So configuring your menu system is a simple matter of creating a menu definition file for each submenu. Unfortunately, significant menu system structural modifications are cumbersome in a multi-file configuration. For that reason I created EMDL. Read on...

Steve Litt is the author of the Universal Troubleshooting Process courseware.   Steve can be reached atSteve Litt's email address.

Configuring Your UMENU Menu System with EMDL

By Steve Litt
As mentioned in the preceding article, configuring UMENU directly is cumbersome, at least for large menu systems. I would never have been able to create and maintain my 304 command, 5 level menu system by directly manipulating UMENU menu definition files. So I created EMDL, which stands for Easy Menu Definition Language. You can download an EMDL to UMENU converter from Troubleshooters.Com (URL in URL's section of this magazine).

EMDL is optimized for quick creation and modification. Like C, it's very terse. It's line oriented, with no begin or end tags. In most cases, property names are identified by a single letter (followed by a colon and space). Thus a minimum of typing.

EMDL is an outline. That makes sense, because an outline exactly model hierarchies, and a menu system is a hierarchy. At the top is the main menu. Below it are each of its choices. There are two types of choices, submenus and commands. All choices have a letter (keystroke) that invokes them, and text that identifies them. In a graphic menu system, they can also have an icon file that identifies them.

Command choices have many additional properties: a command to run, a subdirectory to cd to, a path to prepend onto the existing path, whether to run the command in the background, and stop for keyboard input before resuming menu operations. The following is a swatch of EMDL to create a tiny menu system:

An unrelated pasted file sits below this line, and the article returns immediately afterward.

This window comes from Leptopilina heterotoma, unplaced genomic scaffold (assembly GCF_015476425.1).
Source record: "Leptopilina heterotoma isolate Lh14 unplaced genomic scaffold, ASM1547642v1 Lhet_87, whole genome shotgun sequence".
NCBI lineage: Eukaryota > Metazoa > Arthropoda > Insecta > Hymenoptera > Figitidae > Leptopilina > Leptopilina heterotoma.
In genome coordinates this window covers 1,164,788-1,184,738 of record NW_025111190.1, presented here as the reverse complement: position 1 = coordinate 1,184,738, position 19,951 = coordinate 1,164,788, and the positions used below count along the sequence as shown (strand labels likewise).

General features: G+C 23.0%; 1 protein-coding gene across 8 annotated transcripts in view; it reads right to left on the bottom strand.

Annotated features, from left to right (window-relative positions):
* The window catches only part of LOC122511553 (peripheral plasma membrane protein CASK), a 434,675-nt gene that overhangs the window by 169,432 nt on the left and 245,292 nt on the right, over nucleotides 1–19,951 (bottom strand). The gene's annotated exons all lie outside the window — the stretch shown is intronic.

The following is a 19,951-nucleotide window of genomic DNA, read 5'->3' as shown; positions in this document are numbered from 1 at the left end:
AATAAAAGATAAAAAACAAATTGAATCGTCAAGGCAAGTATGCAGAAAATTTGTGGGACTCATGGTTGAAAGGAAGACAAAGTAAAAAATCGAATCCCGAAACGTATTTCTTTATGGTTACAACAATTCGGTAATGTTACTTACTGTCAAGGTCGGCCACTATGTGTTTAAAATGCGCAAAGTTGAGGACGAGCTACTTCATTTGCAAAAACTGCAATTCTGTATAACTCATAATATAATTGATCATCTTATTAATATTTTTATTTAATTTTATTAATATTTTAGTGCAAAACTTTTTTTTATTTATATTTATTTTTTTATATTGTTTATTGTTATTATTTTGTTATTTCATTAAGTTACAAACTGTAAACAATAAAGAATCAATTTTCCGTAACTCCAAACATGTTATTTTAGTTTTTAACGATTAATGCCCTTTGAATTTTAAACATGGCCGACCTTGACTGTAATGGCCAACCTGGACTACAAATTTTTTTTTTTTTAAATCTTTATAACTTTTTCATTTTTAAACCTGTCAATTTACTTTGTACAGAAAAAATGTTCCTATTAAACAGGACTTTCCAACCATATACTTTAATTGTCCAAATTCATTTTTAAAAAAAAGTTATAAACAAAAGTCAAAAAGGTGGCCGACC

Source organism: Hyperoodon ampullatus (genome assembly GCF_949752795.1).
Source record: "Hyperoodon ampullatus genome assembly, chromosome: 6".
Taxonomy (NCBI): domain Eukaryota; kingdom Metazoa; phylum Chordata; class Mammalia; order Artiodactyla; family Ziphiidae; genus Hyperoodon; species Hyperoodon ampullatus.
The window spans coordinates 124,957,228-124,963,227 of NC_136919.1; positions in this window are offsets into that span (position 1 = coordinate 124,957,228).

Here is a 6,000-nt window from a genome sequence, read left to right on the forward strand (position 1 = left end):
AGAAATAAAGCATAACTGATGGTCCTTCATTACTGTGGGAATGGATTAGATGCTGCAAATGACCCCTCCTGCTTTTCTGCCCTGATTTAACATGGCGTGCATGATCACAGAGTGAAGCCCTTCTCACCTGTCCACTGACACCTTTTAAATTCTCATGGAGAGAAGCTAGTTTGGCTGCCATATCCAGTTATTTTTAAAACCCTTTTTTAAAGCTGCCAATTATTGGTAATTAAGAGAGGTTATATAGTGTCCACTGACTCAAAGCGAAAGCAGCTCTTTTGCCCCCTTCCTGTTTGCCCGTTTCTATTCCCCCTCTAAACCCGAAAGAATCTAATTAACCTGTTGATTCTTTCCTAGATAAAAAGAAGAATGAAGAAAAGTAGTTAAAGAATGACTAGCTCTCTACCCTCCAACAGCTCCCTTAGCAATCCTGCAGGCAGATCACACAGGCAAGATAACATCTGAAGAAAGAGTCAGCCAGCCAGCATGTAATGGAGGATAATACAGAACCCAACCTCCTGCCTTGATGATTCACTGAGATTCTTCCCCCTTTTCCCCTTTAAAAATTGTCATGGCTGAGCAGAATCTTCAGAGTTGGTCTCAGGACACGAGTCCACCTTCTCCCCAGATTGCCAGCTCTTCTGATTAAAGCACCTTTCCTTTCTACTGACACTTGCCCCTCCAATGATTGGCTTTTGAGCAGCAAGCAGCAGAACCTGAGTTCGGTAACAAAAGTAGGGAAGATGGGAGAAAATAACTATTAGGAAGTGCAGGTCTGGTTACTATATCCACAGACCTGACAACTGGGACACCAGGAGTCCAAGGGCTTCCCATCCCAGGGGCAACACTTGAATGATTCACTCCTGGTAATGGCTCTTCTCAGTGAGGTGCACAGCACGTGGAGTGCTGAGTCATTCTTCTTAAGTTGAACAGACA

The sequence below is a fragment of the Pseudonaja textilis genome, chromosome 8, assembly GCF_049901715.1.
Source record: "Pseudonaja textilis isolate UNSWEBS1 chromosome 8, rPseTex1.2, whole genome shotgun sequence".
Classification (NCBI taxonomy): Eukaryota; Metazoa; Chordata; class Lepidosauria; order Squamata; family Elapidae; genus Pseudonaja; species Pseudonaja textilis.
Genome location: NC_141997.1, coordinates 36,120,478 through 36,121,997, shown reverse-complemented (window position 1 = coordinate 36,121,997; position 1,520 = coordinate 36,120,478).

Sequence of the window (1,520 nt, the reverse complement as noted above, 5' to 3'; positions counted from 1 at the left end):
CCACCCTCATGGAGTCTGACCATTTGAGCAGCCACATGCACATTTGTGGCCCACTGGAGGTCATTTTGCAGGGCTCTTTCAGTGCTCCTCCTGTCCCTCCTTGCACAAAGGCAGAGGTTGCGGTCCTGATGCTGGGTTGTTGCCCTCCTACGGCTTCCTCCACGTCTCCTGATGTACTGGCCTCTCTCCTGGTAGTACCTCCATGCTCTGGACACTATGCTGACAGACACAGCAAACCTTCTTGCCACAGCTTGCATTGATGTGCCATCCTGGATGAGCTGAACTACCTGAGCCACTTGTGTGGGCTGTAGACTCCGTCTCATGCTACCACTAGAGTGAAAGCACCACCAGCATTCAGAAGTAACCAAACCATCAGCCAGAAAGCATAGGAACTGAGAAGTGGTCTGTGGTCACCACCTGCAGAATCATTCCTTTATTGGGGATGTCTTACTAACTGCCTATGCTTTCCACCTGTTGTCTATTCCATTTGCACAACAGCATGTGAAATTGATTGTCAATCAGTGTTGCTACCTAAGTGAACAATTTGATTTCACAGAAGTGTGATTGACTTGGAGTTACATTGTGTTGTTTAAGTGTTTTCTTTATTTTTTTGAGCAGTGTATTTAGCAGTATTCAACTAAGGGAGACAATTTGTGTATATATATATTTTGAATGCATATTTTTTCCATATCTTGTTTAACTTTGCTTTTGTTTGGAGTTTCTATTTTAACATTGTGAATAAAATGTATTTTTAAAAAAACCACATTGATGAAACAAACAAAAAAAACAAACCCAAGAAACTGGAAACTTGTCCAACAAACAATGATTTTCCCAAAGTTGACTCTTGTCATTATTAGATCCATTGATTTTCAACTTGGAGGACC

S:::Main Menu
Entertainment Menu:::Entertainment Menu
Sound Menu:::Sound Menu
C: aumix
D: /data/oldsongs
B: 1
C: xmms
D: /data/oldsongs
B: 1
C: realplayer
D: /data/oldsongs
B: 1
Games Menu:::Games Menu
Foul Eggs
C: kfouleggs
B: 1
C: ksirtet
B: 1
Vim (graphical)
C: gvim
D: /home/slitt

The preceding EMDL defines a menu system whose main menu contains three choices -- a submenu and two commands (Vim and eXit). The carat starting the eXit choice means it's a termination choice -- go back one level up or terminate. The Vim choice has two properties: the command (gvim), and the directory to cd to (/home/slitt).

The Entertainment submenu contains two submenus and a termination choice (Quit, which starts with a carat). Each submenu contains command choices to run sound programs or computer games. Notice that all these programs specify to run the command in the background, so that if UMENU terminates, the command will still survive.

The very first line is a special case -- it defines the menu letter and title of the top level menu. Notice that it is on the same level as its submenus. This inconsistency is justified by increased editability due to less indentation. EMDL was built for easy creation and modification.